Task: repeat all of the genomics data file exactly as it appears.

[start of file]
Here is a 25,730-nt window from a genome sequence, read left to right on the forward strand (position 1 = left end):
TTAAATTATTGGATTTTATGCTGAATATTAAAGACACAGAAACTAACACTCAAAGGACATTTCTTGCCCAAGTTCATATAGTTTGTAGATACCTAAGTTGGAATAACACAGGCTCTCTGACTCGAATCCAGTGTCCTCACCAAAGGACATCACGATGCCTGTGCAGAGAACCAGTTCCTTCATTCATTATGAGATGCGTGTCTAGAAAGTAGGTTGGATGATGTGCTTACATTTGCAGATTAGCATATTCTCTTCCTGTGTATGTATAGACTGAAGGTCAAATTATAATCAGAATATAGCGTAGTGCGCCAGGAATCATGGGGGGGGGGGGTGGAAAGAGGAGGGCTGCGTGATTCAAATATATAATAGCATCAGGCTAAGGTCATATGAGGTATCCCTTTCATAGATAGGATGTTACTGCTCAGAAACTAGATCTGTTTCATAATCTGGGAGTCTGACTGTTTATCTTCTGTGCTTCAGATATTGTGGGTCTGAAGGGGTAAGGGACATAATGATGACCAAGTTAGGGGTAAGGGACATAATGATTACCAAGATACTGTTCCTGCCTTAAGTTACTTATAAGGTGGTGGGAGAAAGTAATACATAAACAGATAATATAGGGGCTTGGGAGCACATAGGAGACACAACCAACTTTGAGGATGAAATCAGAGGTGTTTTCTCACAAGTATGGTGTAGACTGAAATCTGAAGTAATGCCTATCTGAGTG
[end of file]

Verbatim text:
Here is a 25,730-nt window from a genome sequence, read left to right on the forward strand (position 1 = left end):
TTAAATTATTGGATTTTATGCTGAATATTAAAGACACAGAAACTAACACTCAAAGGACATTTCTTGCCCAAGTTCATATAGTTTGTAGATACCTAAGTTGGAATAACACAGGCTCTCTGACTCGAATCCAGTGTCCTCACCAAAGGACATCACGATGCCTGTGCAGAGAACCAGTTCCTTCATTCATTATGAGATGCGTGTCTAGAAAGTAGGTTGGATGATGTGCTTACATTTGCAGATTAGCATATTCTCTTCCTGTGTATGTATAGACTGAAGGTCAAATTATAATCAGAATATAGCGTAGTGCGCCAGGAATCATGGGGGGGGGGGGTGGAAAGAGGAGGGCTGCGTGATTCAAATATATAATAGCATCAGGCTAAGGTCATATGAGGTATCCCTTTCATAGATAGGATGTTACTGCTCAGAAACTAGATCTGTTTCATAATCTGGGAGTCTGACTGTTTATCTTCTGTGCTTCAGATATTGTGGGTCTGAAGGGGTAAGGGACATAATGATGACCAAGTTAGGGGTAAGGGACATAATGATTACCAAGATACTGTTCCTGCCTTAAGTTACTTATAAGGTGGTGGGAGAAAGTAATACATAAACAGATAATATAGGGGCTTGGGAGCACATAGGAGACACAACCAACTTTGAGGATGAAATCAGAGGTGTTTTCTCACAAGTATGGTGTAGACTGAAATCTGAAGTAATGCCTATCTGAGTG